Some interesting findings and implication ideas for practitioners
My study showed positive results in terms of getting students to understand themselves and others better. By the end of the study, the students were reportedly more willing to engage others socially, become more motivated to learn, gained greater-self-confidence. Some had experienced a sense of happiness at discovering things about themselves they did not know, and they reported having enjoyed getting to know others better through conversations that came from themselves and not the ones prescribed in textbooks.
Most learners emphasized their willingness to engage in conversations with people from different backgrounds and cultures, including foreigners, and their desire to establish meaningful relationships or learn more about other people’s culture and share their own, including music, films, books and rules for social interaction, all of which ties in with the ideas of assimilation and multiculturalism mentioned earlier. However, based on the students’ own testimony, there are no social clubs, language exchange sessions or other opportunities available for them to take advantage of, and this is an area where schools could help learners whenever possible by providing such opportunities and infrastructure.
Given these current trends of globalization and the existence of multicultural learning environments, n see that classrooms can become a nurturing backdrop where there is an understanding of cultural differences, where there is space for the development of individual identities and where learners are encouraged to engage those who are different from themselves in race, language, sexual orientation, class or culture in order to understand each other better.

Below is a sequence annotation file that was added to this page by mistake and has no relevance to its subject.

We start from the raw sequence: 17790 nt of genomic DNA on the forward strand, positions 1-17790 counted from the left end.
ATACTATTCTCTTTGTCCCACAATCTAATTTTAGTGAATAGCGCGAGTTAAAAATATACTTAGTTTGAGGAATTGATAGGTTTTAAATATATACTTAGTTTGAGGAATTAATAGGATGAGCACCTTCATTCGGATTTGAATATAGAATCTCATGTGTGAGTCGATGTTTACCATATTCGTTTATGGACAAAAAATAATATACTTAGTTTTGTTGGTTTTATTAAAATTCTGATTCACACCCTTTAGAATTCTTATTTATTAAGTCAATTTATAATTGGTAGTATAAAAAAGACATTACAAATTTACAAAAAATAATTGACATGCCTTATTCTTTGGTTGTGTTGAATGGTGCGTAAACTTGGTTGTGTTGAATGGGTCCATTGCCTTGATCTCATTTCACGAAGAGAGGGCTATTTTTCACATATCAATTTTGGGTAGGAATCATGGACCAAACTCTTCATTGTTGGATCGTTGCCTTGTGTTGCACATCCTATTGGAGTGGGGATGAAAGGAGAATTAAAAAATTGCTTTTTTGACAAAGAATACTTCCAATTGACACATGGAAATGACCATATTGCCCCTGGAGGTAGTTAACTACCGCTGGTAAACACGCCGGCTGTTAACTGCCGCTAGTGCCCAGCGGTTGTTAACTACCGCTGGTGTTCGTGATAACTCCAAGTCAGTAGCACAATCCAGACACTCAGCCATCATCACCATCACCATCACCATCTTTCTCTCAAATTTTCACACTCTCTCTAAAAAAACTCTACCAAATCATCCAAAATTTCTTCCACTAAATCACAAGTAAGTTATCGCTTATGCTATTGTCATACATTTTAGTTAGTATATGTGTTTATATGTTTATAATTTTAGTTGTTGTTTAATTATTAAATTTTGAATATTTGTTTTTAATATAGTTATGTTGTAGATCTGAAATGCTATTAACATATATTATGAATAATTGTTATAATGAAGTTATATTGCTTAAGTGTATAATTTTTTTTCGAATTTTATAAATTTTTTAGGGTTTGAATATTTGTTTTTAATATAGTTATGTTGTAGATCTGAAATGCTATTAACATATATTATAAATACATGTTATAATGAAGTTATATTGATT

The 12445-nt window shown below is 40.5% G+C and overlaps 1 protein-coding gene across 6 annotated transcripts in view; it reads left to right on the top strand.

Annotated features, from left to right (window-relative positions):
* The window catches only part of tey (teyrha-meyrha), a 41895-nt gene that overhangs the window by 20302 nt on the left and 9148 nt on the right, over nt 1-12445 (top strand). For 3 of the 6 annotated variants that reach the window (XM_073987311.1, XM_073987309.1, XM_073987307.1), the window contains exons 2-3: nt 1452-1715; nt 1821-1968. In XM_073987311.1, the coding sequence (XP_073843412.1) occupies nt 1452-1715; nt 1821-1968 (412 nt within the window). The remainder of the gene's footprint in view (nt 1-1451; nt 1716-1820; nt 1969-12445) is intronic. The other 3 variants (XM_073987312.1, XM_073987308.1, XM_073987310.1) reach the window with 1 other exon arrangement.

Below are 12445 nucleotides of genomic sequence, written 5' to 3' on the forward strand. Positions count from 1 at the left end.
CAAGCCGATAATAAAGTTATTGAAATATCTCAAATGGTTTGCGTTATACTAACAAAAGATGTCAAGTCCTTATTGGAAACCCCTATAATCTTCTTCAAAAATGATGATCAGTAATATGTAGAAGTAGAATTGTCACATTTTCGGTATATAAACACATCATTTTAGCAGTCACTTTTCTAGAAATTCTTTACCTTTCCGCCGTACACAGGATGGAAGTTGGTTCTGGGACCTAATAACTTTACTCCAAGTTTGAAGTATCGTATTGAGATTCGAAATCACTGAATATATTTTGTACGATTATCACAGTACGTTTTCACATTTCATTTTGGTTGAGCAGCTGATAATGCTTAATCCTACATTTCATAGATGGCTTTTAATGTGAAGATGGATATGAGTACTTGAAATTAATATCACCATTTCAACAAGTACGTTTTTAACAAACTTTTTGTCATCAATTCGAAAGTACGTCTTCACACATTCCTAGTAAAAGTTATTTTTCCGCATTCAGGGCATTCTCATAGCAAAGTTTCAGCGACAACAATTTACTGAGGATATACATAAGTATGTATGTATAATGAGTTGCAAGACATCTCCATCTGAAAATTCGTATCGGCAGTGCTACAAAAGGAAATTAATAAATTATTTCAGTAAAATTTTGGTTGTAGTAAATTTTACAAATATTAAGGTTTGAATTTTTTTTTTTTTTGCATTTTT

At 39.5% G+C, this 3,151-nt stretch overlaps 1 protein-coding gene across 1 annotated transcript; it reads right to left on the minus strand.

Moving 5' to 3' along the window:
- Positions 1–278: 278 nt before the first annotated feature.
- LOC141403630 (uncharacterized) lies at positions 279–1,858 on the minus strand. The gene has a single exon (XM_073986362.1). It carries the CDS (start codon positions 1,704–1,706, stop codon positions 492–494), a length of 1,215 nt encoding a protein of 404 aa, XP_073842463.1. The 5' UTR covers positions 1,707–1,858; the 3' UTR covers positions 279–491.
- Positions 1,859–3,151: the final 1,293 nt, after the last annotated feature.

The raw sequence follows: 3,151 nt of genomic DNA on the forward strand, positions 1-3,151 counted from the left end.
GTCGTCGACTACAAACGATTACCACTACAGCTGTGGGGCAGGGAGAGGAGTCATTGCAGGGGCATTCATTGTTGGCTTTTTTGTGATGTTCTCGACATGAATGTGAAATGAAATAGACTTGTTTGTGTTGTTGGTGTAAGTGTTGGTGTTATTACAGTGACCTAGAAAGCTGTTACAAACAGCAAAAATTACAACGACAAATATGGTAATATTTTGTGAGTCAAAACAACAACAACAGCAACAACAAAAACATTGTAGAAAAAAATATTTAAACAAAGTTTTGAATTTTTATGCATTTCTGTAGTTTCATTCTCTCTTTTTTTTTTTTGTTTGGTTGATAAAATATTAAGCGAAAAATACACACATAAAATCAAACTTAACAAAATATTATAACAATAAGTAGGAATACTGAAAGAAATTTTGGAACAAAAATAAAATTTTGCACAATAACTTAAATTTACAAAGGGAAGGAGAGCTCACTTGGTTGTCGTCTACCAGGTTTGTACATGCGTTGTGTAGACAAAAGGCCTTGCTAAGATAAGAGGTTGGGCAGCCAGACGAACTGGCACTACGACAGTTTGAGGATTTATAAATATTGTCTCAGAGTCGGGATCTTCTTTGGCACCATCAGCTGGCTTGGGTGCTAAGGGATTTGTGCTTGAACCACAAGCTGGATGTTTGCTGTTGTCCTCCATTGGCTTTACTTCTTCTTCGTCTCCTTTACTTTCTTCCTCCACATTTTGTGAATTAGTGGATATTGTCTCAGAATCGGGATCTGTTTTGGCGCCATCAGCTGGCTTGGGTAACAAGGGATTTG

Bacquet, G. (2017). The link between motivation and autonomy and their effect in language learning. Unpublished MA dissertation, University College London.
Bloemraad, I. (2008). Citizenship and immigration: Multiculturalism, assimilation, and challenges to the nation-state. Annual Review of Psychology, 34(1), 153-179.
Canagarajah, A. S. (2013). Translingual practice: Global Englishes and cosmopolitan relations. New York, NY: Routledge.
Gans, H. (1979). Symbolic ethnicity: The future of ethnic groups and cultures in America. Ethnic and Racial Studies, 2(1), 1-20.
Lambert, W. & Taylor, D. (1988). Assimilation versus Multiculturalism: The Views of Urban Americans. Sociological Forum, 3(1), 72-88.
Norton, B. (2013). Identity and language learning: Extending the conversation (2nd ed.). Bristol: Multilingual Matters.
Norton, B. & Williams, C. J. (2012). Digital identities, student investments and eGranary as a placed resource. Language and Education, 26(4), 315−329.
Park, J. S. & Lo, A. (2012). Transnational South Korea as a site for a sociolinguistics of globalization: Markets, timescales, neoliberalism. Journal of Sociolinguistics, 16(2), 147−164.
Richards, K. (2006). ‘Being the Teacher’: Identity and classroom conversation. Applied Linguistics, 27(1), 51-77.